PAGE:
Bringing Down the Walls

“It’s like I’m talking to a wall!” Perhaps you’ve said this after a conversation you’ve had with someone you love. Perhaps it’s something others have said about you. It’s one of the most common communication complaints, and the wall may continue to grow if we aren’t proactively assessing what’s going on.

When you think about “bringing down walls,” you may envision a demolition site— a scene with a giant wrecking ball ready to destroy everything in its path. In reality, bringing down emotional walls is more like working at an archaeological site— a quieter, more organized scene with the goal of preserving what has been hidden. You’ll need a plan, the right tools, and most importantly a gentle approach. You’ll need to proceed with caution, carefully distinguishing trash from the important artifacts which can shed light on important past events.

The Walls: Mine, Yours, and Ours

brick wallMine. We started building our walls a long time ago to protect ourselves from the things that hurt the most. At the time, our walls protected us from pain, but now they may also be barriers to intimacy. If you are interested in bringing down your walls, you can start now!

  1. Figure out what it looks like when your walls go up. [Do I shut down? Get angry? Walk away and avoid talking about it?]
  2. Figure out your triggers. [Being yelled at? Being ignored? Feeling out of control?]
  3. Consider when you learned to build the walls. [Is there trauma in my past? Do I have a history of abuse? Did someone teach me that being vulnerable is a weakness?]

Individual counseling can be a wonderful place to explore these patterns and past experiences. Learning about your triggers can open you to learning new ways to respond in wisdom. Once we know more about ourselves, we can determine which relationships are safe enough to practice bringing down these walls.

Yours. We can neither force others to bring down their walls nor control whether they choose to respond in healthier ways. However, there are things we can do to foster safety and vulnerability which may encourage our significant others to bring down their walls. It is not helpful to use triggers to manipulate or control a situation, but knowing motives and past patterns can be empowering. Once your spouse has shared his/her triggers and willingness to try to respond differently, be sensitive. These kinds of changes do not happen overnight. If you are with a woman who is triggered by feeling ignored, consider planning to have serious conversations in a room without a television or other distractions. If you are with a man who is triggered by feeling patronized, consider choosing respectful language and using reflective listening techniques. We are each responsible for our own reactions to triggers, but it sure is helpful to have grace and support in the process! James 1:19 reminds us that, “everyone should be quick to listen, slow to speak, and slow to become angry,” and I think these things are particularly important when another person is practicing genuine vulnerability. Remember to be like an archaeologist, not a wrecking ball.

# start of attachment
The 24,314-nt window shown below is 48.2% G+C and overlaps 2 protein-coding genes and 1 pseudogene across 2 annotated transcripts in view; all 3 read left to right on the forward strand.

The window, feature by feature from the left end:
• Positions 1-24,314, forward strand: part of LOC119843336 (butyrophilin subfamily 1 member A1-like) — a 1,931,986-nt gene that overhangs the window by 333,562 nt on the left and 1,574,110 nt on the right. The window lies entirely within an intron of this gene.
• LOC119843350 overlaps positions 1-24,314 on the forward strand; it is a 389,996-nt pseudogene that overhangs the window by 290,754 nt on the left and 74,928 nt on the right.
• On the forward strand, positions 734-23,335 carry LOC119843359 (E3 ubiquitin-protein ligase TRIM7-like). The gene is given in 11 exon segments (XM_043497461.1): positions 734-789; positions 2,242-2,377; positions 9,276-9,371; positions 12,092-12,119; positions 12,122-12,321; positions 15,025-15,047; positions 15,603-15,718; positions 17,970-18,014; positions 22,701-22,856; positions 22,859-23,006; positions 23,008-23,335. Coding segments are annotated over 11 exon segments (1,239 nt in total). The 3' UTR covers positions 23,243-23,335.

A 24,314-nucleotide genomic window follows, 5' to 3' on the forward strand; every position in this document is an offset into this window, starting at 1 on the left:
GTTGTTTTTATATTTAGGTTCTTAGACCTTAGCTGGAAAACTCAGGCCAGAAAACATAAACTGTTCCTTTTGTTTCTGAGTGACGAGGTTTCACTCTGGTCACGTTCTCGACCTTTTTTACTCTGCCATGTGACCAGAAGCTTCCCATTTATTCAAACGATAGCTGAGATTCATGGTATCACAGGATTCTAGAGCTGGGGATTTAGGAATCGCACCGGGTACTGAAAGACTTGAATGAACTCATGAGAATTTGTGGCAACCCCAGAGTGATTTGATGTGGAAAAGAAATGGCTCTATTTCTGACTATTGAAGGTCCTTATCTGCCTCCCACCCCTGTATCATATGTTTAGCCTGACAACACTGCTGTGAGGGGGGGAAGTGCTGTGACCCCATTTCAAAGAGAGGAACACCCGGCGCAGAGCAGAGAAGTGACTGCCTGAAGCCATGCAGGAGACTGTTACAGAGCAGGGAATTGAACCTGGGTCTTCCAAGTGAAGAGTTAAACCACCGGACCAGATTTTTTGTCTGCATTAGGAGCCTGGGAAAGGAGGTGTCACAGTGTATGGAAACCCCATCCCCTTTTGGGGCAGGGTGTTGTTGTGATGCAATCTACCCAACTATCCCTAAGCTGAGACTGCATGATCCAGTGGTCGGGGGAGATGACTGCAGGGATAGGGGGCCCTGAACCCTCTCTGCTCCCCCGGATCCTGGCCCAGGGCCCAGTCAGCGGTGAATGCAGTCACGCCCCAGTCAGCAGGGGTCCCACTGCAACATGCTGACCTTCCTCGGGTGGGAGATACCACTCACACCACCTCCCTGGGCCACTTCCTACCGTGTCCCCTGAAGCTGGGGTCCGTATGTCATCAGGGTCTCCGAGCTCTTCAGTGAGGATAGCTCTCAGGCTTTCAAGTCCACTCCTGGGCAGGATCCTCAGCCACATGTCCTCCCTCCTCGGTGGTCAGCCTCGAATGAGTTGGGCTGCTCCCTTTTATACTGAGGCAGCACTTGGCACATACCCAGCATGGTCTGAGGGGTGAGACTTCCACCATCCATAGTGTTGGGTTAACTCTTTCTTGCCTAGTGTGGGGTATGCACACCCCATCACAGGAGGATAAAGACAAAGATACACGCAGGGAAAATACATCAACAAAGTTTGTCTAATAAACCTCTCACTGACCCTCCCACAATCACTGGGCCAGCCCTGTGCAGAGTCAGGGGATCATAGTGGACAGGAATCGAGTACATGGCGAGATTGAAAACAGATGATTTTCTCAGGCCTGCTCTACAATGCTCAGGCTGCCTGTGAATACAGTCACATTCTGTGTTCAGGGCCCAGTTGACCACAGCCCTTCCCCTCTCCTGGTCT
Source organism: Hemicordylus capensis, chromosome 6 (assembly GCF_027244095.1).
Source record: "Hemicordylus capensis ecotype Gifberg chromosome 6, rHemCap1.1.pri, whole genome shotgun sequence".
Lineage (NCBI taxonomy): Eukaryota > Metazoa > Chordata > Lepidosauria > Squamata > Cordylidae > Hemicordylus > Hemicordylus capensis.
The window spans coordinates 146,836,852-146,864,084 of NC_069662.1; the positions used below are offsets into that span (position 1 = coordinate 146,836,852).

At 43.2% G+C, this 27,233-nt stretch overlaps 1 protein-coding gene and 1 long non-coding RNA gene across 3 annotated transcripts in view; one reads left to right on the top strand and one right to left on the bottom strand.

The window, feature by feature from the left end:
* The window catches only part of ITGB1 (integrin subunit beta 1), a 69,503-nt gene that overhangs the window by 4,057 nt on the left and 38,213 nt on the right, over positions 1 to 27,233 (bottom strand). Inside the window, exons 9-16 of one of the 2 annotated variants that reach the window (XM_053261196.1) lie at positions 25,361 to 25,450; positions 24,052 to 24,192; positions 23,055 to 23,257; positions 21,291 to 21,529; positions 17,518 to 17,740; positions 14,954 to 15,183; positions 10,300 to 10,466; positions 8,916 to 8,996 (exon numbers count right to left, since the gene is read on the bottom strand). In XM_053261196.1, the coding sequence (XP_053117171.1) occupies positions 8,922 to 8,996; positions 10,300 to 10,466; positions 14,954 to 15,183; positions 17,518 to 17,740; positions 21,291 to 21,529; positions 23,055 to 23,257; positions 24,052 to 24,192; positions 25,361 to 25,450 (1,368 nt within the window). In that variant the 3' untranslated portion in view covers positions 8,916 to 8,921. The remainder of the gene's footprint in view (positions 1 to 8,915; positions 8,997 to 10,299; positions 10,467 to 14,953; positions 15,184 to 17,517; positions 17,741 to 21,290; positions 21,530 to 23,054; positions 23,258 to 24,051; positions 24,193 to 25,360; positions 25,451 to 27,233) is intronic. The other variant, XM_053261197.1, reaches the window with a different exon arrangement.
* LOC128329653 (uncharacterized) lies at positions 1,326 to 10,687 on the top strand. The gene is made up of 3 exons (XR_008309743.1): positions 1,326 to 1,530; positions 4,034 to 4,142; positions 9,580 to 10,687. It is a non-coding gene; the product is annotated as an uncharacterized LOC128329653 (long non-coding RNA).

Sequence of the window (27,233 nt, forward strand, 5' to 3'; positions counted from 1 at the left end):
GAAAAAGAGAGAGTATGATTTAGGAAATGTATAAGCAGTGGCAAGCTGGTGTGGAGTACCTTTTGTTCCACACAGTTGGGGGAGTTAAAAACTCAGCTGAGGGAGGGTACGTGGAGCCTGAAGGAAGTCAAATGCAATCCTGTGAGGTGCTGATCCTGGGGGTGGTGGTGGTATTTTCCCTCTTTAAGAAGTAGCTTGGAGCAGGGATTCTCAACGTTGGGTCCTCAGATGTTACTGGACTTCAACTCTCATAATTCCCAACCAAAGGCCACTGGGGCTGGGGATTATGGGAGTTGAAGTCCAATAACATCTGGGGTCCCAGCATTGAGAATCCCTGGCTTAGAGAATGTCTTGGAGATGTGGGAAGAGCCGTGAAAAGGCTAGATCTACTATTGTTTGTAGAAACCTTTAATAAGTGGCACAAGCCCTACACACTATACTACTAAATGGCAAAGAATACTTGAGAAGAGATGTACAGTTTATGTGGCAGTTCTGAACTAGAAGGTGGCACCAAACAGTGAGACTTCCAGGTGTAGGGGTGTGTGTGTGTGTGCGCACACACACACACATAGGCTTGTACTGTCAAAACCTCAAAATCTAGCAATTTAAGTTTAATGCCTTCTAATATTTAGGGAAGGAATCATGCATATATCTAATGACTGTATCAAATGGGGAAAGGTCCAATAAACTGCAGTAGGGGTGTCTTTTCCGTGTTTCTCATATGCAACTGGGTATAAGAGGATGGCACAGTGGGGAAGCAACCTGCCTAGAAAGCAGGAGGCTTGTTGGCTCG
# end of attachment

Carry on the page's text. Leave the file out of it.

Ours. Ultimately, bringing down the walls in a relationship depends on truth, safety, vulnerability, grace, and unity. When we feel safe in our relationships, we can be unified in truth and grace. Reflective listening is a wonderful way to listen, share, and connect. Couples counseling can be a safe place for both of you to share your discoveries, be heard, and establish new patterns!

In my past discussion on forgiveness, I shared that strict boundaries can be necessary at times (especially to protect from abuse, addiction, etc.). Although this blog post is intended to encourage people to bring down some of their walls, I encourage you to speak with your counselor about what is best for your situation.

Published by Jessica Gage, MA, LPC, NCC

I am a Licensed Professional Counselor in the Commonwealth of Pennsylvania (license #PC007550) and a National Certified Counselor.

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